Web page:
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Working together to close the Autism Employment Gap


The DWP are committed to narrowing the autism employment gap by encouraging and supporting employers to make roles accessible to autistic candidates. By participating in the drive to get more autistic people into employment, you will:


  • Discover a dedicated untapped pool of talent who have skills and abilities that are good for business, want to work and could fill your existing skills gaps.

  • Access high-quality staff who are skilled, loyal, highly motivated, and hard-working.

  • Discover a different perspective - autistic employees can bring something extra to the table whether it be a different outlook, a unique approach to problem solving, or a different set of life experiences.

  • Create an inclusive workforce that reflects the diverse range of customers it serves and the community in which it is based – which enhances the image of your business locally.

  • Do something to meet the Disability Confident commitment of your organisation or add to that which you are already doing. If you are not a Disability Confident organisation yet, please click on this link to find out more and make a commitment - Disability Confident.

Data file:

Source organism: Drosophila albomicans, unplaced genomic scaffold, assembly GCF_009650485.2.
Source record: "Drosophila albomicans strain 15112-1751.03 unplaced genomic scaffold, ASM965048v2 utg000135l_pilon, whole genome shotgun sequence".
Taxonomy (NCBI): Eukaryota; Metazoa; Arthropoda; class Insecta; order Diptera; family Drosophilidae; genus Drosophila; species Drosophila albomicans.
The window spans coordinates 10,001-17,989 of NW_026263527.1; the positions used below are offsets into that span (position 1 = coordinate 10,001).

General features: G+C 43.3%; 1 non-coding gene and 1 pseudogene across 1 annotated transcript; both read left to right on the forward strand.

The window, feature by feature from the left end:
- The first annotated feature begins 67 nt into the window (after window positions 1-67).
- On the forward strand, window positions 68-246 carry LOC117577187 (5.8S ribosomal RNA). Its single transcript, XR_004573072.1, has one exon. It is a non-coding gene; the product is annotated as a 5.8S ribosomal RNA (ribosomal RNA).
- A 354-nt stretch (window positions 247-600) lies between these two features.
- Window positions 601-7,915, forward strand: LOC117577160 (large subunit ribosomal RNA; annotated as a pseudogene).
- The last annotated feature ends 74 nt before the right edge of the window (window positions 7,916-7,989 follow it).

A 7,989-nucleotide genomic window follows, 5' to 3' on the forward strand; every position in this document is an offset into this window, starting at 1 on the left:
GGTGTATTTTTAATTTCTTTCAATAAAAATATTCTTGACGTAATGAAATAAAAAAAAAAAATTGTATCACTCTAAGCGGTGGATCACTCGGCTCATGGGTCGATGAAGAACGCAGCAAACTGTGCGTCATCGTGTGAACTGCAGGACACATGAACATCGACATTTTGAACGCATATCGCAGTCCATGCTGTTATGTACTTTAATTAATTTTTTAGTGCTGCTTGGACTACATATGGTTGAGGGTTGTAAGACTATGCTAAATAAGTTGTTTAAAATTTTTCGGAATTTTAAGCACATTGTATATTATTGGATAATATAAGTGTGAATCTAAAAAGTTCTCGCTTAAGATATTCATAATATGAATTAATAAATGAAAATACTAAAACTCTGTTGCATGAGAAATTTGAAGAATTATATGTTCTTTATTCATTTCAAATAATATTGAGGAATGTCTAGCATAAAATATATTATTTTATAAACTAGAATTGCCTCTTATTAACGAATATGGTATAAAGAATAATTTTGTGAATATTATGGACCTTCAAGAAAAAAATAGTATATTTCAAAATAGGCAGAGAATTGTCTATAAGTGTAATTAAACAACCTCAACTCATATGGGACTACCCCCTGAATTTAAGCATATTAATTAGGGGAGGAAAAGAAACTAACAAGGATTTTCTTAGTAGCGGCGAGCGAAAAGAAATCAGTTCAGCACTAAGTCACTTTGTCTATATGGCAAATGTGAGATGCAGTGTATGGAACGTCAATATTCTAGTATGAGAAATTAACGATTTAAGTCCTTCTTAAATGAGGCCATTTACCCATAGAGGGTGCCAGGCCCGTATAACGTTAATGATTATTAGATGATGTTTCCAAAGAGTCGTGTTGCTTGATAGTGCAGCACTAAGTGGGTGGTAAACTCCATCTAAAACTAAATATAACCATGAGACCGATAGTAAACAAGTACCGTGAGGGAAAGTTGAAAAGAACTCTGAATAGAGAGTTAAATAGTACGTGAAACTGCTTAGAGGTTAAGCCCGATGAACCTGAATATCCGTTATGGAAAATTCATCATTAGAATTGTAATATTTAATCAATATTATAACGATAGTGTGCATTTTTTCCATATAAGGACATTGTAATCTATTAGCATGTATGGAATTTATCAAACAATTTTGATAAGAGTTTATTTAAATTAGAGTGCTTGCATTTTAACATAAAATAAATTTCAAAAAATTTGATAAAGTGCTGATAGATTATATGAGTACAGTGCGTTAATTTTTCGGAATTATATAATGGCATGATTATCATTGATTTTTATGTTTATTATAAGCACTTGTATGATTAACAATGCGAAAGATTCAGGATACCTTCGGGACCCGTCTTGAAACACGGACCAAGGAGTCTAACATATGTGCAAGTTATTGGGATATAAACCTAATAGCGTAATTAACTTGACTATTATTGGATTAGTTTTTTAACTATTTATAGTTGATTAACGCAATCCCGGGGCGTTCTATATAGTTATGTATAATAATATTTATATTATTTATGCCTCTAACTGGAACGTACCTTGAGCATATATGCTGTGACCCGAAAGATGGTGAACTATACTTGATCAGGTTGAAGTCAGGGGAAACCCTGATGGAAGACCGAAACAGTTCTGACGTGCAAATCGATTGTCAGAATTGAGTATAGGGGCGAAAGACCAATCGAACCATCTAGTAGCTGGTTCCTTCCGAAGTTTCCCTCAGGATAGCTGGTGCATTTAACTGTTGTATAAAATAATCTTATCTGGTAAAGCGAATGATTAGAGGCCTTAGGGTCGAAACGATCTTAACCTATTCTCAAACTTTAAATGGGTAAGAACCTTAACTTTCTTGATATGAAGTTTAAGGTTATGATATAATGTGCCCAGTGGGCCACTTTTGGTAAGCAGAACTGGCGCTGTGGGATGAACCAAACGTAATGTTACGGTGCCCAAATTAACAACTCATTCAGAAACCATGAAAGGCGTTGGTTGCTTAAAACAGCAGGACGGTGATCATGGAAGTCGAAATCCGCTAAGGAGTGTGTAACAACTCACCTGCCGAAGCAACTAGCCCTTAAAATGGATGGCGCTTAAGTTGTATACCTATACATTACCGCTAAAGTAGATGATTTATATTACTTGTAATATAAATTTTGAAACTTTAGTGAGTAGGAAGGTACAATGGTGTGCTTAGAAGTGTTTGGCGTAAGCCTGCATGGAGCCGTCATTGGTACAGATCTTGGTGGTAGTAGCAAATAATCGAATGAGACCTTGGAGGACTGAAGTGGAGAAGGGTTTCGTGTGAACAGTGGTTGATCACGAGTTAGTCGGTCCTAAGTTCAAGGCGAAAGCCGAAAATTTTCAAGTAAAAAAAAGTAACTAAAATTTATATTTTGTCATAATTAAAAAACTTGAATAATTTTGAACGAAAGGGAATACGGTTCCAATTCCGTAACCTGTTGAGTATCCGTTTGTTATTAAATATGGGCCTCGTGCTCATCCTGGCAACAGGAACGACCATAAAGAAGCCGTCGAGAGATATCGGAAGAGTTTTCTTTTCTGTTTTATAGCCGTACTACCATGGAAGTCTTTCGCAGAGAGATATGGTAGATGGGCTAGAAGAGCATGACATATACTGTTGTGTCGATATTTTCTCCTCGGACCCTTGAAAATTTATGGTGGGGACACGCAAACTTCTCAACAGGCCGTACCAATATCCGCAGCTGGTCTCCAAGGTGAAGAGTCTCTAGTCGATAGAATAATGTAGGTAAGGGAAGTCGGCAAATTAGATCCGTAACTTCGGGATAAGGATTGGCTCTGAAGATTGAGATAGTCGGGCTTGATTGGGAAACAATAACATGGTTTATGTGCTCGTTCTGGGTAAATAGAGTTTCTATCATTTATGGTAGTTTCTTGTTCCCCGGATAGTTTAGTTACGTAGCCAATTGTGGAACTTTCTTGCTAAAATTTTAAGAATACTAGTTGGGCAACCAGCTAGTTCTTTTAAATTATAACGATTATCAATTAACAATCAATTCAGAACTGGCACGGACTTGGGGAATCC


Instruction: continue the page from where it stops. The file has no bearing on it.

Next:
• Meet the Corporate Social Responsibility aspirations of your organisation.

  • Learn more about simple, inexpensive workplace adjustments that are beneficial to your new recruits and to your existing workforce.

  • Find out more about the government Access to Work scheme and how it can benefit employers and employees.

  • Start the neurodiversity conversation in your workplace and improve the awareness of it amongst your colleagues.

  • Review your existing recruitment processes to ensure that they are inclusive and not inadvertently excluding applicants with specific needs – such as those with autism.

  • Showcase the inclusivity of your organisation through good news stories in the media.

  • Help to create a society that works for autistic people.


What is autism?


Autism is a developmental condition that affects the way people communicate and interreact with the world. It is a spectrum condition meaning that people are affected in different ways and to different degrees. The autism spectrum is wide and autistic people are infinitely varied, each with their own individual profile of strengths and challenges.


Most autistic adults want to work and the opportunity to do so can transform their lives, enabling independence, providing structure and the opportunity to participate. Autistic thinking style means many autistic people have skills and abilities that are good for business and make loyal and determined employees. There are also many benefits to an organisation in having a diverse and inclusive workforce. However, due to barriers in the traditional recruitment process and a lack of confidence amongst employers on how to support autistic colleagues, there is currently a significant autism employment gap and autistic people are underrepresented in the workforce.


Download this information and video links to share with your colleagues.


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